Why Per-Board PCB Prototype Prices Are Higher Than Production Builds？
By：PCBBUY 09/04/2023 16:20
After spending time engineering and designing, your PCB is ready for its prototype build. Congratulations! The design is ready to jump from electronic files to physical boards, and a contract manufacturer (CM) is integral to overseeing this process for those without hardware production experience. There is much to consider here, and CMs possess varying strengths and weaknesses.
Building a PCB prototype will involve many manufacturing processes and associated costs. The CM’s choice of PCB fabricator, the parts and materials used by the CM, and the manufacturing and test methods will heavily impact the PCB prototype price. Armed with an understanding of the processes that go into building a prototype will aid designers in making an informed decision for CM partnerships.
Why Per-Board PCB Prototype Prices Are Higher Than Production Builds
As prototypes are more exploratory by nature than DFM boards, PCB prototype prices will typically exceed final production on a per-board basis. Some of the major factors contributing to this discrepancy include:
Documentation: The amount and quality of the documentation that accompanies a prototype build may need to be completed, and the manufacturer has to update or create the necessary documents to proceed with the build.
Component research: The parts in the design may require refining due to lack of availability or being of end–of–life (EOL) production status. As a result, the component engineers will need to spend time researching suitable replacements.
Engineering: The design may be more conceptual than production-ready and require more engineering analysis to make sure that potential manufacturing errors have been corrected.
Design for X: For a prototype, there often are more elements of design for assembly, design for testing, and design for debugging that will need to be included. DFA and DFT features will help when the board transitions to production, while a design for debugging is essential in a prototype. Options such as test probe points and component sockets should be added to make exploring the prototype’s performance or investigating alternative design strategies easier.
Time to market: The CM will fast-track the project through the factory to get prototypes built as quickly as possible. While the manufacturing steps, such as component placement and soldering, will be the same as a regular production board, a prototype will be built in smaller numbers with dedicated team members to guide its progress.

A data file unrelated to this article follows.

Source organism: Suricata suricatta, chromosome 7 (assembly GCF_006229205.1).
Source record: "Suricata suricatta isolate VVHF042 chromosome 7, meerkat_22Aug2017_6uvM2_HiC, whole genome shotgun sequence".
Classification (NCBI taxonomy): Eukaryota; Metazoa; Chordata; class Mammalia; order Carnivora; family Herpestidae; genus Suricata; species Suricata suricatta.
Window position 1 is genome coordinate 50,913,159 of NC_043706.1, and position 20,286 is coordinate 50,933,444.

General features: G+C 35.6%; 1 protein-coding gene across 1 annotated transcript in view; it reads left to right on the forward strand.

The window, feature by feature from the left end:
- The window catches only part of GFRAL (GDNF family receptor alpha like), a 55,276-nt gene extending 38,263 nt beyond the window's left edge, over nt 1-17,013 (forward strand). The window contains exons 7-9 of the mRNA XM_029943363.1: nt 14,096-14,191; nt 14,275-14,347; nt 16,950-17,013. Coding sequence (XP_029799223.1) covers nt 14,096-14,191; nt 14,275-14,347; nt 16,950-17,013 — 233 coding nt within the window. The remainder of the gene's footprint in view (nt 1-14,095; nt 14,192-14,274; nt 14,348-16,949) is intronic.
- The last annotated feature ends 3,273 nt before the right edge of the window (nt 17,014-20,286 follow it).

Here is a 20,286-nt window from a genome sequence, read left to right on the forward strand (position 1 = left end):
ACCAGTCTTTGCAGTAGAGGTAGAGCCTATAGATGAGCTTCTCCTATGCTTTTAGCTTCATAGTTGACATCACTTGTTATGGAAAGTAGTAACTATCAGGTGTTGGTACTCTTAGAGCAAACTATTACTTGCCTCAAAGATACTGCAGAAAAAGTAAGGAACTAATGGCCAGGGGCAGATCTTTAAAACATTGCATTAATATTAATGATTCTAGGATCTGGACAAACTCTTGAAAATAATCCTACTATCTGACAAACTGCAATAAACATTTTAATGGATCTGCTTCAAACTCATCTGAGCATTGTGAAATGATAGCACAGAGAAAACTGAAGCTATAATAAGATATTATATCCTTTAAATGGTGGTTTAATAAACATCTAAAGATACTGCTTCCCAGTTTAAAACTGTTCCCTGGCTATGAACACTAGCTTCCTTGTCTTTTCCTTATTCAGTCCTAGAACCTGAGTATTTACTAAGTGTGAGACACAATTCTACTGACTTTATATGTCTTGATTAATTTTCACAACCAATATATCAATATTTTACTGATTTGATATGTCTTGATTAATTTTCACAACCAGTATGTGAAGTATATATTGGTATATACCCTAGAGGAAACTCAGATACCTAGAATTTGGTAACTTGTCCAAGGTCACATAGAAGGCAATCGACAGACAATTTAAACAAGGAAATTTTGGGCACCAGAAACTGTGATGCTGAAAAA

Why The Lowest Price Isn’t Always Best for Prototype Assembly
The first criterion to consider when choosing a CM is what level of contract manufacturing is needed for your project. There are different levels of CM capabilities for building printed circuit boards, which affect how they approach prototyping designs.
The lowest level of a contract manufacturer is the “garage shop” CM. They specialize in quick turns at a low price but may lack the infrastructure to fully support your prototype. Their engineering sophistication may struggle to translate designs to manufacturing or adequately evaluate component selection. On the other end of the spectrum are the “mega” CMs. These shops have the necessary resources for complete engineering and manufacturing support. Unfortunately, their business model is set up for high-volume production runs, and smaller prototype builds may not get the personalized attention they need to evolve the design toward its goals.
Finding a low-volume, high-quality CM that is between these two aforementioned extremes has a greater upfront cost, yet it provides the best environment for building a prototype PCB. While PCB production is an iterative process, working with a CM that is ill-suited for prototype design may delay final manufacturing and incur unnecessary costs:
Some CMs may not be able to provide a full documentation package that contains the list of modifications made during production. This pushes responsibility back to the design team, which is usually remedied with time and money to duplicate their work. Similarly, some CMs don’t identify and review DFA issues which can lead to yield issues in high-volume production.
Engineering analysis of potential DFM issues, bill of materials (BOM) validation, and high-quality manufacturing standards may be substandard. CMs that don’t invest in these practices will be able to charge less, but correcting engineering and production problems later can prove costly when scheduling is more compact.
CMs that do not have a vast network of vendors to use for bare-board materials or components will pay more per board. This may be acceptable during prototyping when the volume is low but becomes an issue with larger lot sizes.
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